Comparison of the importance of beef price labelling aspects: an eye-tracking approach
Lombard, W. A.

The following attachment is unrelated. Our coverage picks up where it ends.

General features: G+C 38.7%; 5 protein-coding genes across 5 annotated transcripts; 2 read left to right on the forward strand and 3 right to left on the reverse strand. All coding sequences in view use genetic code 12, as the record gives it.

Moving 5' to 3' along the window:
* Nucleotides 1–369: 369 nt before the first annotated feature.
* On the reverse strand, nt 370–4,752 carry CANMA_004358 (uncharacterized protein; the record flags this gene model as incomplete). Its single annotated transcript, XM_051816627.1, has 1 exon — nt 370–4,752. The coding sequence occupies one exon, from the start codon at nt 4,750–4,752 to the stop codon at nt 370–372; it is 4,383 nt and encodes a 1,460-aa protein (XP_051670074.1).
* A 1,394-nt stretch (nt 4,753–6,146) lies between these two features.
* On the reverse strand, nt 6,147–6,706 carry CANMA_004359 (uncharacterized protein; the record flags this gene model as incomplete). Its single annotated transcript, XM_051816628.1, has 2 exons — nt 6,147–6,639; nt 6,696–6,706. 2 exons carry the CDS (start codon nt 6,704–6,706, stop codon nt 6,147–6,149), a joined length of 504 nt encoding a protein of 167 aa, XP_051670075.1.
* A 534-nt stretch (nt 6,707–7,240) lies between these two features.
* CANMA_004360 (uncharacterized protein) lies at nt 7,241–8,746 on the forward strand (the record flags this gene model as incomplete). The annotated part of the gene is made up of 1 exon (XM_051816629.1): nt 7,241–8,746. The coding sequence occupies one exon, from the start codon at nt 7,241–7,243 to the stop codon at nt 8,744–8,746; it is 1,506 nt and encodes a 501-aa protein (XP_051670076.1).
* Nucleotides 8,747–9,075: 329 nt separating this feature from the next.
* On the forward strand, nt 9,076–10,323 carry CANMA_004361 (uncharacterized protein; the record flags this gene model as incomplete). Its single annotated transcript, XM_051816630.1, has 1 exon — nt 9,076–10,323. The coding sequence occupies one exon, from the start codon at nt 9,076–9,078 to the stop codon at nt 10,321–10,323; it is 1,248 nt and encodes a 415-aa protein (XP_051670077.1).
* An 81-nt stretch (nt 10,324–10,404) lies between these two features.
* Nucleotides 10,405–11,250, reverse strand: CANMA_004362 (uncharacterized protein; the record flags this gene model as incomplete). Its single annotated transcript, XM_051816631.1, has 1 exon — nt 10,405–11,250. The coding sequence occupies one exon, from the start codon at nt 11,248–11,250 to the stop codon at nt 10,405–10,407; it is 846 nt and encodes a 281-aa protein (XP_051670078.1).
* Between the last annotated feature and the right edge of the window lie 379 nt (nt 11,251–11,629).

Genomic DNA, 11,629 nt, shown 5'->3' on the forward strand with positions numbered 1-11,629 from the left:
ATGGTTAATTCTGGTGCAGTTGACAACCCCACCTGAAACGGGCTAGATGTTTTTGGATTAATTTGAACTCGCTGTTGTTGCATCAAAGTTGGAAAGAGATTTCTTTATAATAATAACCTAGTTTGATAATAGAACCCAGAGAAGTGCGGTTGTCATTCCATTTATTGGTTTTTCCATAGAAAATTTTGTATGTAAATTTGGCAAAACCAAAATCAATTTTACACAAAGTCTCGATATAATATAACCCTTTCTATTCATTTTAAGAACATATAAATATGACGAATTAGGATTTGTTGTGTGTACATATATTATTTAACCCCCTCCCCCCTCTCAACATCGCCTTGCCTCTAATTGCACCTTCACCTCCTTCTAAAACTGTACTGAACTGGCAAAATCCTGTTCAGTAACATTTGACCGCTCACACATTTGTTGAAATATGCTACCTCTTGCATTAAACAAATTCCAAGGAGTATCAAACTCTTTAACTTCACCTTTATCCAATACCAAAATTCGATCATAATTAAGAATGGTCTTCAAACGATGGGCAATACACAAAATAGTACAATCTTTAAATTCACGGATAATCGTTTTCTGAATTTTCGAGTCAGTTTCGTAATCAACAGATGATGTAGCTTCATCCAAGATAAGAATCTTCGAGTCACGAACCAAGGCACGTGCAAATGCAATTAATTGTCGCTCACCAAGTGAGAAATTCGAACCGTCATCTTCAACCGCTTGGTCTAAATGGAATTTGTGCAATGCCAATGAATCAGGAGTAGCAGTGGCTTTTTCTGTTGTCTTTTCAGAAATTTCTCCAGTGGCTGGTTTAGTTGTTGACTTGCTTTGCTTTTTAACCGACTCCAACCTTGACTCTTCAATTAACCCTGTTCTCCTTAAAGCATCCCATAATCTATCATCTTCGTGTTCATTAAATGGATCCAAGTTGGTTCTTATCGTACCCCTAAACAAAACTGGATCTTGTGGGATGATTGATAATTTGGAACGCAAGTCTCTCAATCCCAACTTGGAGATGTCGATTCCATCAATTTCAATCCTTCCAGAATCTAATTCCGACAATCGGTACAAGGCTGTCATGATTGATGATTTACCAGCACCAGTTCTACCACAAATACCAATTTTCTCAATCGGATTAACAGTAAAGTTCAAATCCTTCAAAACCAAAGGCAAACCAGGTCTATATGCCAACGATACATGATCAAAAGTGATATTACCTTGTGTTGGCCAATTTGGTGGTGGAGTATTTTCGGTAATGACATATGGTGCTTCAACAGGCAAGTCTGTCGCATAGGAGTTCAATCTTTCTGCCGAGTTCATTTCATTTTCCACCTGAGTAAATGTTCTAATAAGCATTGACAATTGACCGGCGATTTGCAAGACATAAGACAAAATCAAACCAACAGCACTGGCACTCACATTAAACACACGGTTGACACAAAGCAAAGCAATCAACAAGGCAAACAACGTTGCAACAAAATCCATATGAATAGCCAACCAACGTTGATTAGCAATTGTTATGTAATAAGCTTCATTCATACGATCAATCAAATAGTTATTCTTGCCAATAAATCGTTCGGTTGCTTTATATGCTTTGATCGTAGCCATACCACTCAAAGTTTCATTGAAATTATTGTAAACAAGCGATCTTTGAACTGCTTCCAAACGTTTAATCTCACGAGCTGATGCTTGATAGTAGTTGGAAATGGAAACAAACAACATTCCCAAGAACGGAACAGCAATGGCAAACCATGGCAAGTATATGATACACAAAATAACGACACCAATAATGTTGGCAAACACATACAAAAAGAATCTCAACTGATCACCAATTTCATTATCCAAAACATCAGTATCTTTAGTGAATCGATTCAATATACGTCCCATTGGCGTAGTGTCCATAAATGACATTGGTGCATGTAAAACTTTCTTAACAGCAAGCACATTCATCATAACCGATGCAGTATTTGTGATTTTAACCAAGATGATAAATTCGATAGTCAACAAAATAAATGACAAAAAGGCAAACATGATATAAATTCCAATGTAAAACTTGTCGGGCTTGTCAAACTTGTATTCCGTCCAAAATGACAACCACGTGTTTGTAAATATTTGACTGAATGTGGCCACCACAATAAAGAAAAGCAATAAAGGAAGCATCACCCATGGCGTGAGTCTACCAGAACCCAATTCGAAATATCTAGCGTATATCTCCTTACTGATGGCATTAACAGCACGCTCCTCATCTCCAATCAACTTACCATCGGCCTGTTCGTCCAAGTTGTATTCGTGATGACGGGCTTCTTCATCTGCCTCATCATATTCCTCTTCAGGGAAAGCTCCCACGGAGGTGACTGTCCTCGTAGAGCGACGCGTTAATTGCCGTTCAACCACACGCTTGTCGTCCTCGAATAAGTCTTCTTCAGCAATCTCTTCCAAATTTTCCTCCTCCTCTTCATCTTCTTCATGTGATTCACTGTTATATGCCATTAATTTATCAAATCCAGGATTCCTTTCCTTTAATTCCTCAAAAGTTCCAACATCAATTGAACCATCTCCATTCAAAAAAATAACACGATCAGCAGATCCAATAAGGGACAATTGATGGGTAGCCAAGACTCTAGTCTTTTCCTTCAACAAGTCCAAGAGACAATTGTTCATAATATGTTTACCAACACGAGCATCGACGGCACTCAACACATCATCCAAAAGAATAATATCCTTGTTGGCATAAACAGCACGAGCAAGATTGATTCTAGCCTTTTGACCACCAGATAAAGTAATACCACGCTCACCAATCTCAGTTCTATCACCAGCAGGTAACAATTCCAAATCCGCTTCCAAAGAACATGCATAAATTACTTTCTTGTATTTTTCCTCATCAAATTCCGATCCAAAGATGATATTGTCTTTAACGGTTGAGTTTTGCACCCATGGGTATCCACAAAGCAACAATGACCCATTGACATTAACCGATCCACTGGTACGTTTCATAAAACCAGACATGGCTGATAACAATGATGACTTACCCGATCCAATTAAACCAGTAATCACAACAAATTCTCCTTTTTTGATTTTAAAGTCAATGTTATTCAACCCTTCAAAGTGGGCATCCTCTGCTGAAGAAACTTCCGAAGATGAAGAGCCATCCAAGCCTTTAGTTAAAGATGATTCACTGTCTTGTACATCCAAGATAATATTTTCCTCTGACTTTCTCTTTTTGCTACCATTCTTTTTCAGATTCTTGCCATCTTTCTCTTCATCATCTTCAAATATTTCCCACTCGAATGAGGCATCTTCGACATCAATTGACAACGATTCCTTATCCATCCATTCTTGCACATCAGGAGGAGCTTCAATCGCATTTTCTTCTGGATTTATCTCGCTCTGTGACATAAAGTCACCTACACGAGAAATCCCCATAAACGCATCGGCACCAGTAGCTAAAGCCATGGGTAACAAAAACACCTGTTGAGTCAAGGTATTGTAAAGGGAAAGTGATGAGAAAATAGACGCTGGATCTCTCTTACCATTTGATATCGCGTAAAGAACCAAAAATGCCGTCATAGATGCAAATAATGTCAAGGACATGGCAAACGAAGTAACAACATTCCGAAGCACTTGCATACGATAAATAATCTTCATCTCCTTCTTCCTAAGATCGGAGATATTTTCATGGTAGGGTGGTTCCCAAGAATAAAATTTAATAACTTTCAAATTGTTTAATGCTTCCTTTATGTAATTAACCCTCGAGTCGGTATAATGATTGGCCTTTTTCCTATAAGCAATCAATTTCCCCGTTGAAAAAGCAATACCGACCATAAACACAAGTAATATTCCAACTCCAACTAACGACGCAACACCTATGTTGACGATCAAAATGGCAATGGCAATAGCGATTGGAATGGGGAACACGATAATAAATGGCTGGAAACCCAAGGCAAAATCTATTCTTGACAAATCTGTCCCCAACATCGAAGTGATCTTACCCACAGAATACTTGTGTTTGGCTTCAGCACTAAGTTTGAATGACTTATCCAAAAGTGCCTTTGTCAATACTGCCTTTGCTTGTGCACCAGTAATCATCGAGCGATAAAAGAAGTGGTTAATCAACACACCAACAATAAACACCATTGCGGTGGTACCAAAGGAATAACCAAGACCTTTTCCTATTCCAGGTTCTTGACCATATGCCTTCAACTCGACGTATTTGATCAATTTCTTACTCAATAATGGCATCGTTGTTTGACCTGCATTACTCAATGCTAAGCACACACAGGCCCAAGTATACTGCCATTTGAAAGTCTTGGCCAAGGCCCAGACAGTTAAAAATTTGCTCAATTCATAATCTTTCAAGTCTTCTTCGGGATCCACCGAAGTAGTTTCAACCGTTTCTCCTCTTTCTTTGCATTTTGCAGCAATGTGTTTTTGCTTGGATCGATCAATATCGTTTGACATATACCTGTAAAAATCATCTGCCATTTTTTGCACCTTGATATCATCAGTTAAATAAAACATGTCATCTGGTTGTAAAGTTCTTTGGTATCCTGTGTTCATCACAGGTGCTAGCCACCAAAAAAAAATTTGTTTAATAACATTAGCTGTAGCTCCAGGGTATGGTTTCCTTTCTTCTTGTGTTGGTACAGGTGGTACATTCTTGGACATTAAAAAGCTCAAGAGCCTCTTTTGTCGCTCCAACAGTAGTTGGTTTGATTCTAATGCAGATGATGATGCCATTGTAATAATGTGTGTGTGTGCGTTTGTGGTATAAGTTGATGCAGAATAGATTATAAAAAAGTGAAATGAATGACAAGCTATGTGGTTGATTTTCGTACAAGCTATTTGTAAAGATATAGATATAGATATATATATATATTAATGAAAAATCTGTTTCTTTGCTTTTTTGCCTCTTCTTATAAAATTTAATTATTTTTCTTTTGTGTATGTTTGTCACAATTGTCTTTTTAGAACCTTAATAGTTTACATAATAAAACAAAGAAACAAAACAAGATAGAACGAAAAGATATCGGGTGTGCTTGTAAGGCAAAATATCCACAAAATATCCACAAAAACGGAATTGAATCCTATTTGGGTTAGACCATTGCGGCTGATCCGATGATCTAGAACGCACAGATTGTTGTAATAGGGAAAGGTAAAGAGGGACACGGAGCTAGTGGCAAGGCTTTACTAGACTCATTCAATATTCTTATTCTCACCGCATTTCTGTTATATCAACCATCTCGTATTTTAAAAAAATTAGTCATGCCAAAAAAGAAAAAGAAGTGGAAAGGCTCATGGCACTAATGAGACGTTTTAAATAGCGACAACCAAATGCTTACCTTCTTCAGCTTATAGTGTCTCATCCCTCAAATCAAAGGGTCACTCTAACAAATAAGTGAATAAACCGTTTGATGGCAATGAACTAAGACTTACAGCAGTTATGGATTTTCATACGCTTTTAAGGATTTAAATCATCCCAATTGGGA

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Self-reported approaches such as surveys are a common way in which consumers' preferences and needs can be assessed but this approach can provide incorrect results. Few studies combine data from cognitive psychology, cognitive neuroscience, and marketing. Among these techniques, eye-tracking can be used to elucidate how observers' overt visual attention is acted upon, and it can also be employed to evaluate and compare individuals' graphic search behaviour in a number of settings. Using eye-tracking technology, the purpose of this article is to identify how beef consumers pay attention to the information on price labels and to compare that to their self-reported attention ratings. The dataset used in this study consists of 307 participants. Kendall's W tests were used to identify and rank consumers' preferences from eye-tracking and post-test questionnaires. Pearson's correlations were used to correlate consumers' demographic information against their eye-tracking data. Results from the eye-tracking test showed that the aspects that received the most attention from the participants were the price of the pack, butchery name, and classification of the meat. The price of the pack was looked at more times by the largest share of consumers, and for the most extended period of all labelling, aspects presented. Results also showed that the butchery's name was the labelling aspect consumers mostly paid attention to first. Fewer consumers tended to look at the packaging date, sell-by date and cut name. A difference was found between the aspects that the participants indicated were the most important when buying red meat and what aspects they actually paid attention to when looking at packs of beef. Correlation results suggest that younger consumers are more likely to pay attention to the price labelling aspects and for a longer period. However, it will be at a later stage than older consumers. Also, price label information seems to be more important to higher educated beef consumers. The vital role that eye-tracking can play in improving the accuracy of research has been highlighted in the study. Marketing agents will also be able to use eye-tracking to ensure that products meet the demands of their customers. Future studies must be performed to confirm the results of this study before they can be generalised. It would be worthwhile to also test consumers' understanding of beef price label information.
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